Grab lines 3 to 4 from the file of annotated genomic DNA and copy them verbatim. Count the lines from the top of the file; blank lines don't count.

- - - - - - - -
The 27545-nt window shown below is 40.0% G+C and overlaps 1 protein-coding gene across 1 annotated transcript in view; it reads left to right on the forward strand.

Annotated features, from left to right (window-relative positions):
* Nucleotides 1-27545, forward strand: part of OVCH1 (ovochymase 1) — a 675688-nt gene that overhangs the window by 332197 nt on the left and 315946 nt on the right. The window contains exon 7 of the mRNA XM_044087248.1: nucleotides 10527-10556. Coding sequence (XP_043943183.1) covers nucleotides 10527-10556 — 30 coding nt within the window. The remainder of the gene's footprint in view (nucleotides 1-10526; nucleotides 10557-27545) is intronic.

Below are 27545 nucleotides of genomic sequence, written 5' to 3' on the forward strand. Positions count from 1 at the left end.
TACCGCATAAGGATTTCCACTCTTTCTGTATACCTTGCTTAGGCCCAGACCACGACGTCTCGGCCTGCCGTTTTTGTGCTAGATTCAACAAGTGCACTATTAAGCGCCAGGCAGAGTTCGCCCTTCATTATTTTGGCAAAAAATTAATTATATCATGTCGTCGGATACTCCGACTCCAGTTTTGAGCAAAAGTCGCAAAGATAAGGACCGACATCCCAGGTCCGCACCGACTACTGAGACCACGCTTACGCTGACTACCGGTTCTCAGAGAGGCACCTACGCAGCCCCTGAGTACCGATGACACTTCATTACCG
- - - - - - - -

* Nucleotides 1-27545, forward strand: part of OVCH1 (ovochymase 1) — a 675688-nt gene that overhangs the window by 332197 nt on the left and 315946 nt on the right. The window contains exon 7 of the mRNA XM_044087248.1: nucleotides 10527-10556. Coding sequence (XP_043943183.1) covers nucleotides 10527-10556 — 30 coding nt within the window. The remainder of the gene's footprint in view (nucleotides 1-10526; nucleotides 10557-27545) is intronic.

Below are 27545 nucleotides of genomic sequence, written 5' to 3' on the forward strand. Positions count from 1 at the left end.